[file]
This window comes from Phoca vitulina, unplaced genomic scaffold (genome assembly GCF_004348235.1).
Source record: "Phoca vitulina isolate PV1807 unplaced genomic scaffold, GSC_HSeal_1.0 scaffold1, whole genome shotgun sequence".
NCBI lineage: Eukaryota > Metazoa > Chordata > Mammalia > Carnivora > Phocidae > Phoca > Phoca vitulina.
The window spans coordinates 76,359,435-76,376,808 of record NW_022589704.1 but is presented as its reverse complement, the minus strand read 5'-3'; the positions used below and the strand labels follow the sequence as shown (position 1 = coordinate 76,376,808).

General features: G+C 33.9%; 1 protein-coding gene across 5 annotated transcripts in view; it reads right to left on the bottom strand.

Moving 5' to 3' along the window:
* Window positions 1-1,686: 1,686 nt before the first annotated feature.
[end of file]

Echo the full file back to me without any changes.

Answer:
This window comes from Phoca vitulina, unplaced genomic scaffold (genome assembly GCF_004348235.1).
Source record: "Phoca vitulina isolate PV1807 unplaced genomic scaffold, GSC_HSeal_1.0 scaffold1, whole genome shotgun sequence".
NCBI lineage: Eukaryota > Metazoa > Chordata > Mammalia > Carnivora > Phocidae > Phoca > Phoca vitulina.
The window spans coordinates 76,359,435-76,376,808 of record NW_022589704.1 but is presented as its reverse complement, the minus strand read 5'-3'; the positions used below and the strand labels follow the sequence as shown (position 1 = coordinate 76,376,808).

General features: G+C 33.9%; 1 protein-coding gene across 5 annotated transcripts in view; it reads right to left on the bottom strand.

Moving 5' to 3' along the window:
* Window positions 1-1,686: 1,686 nt before the first annotated feature.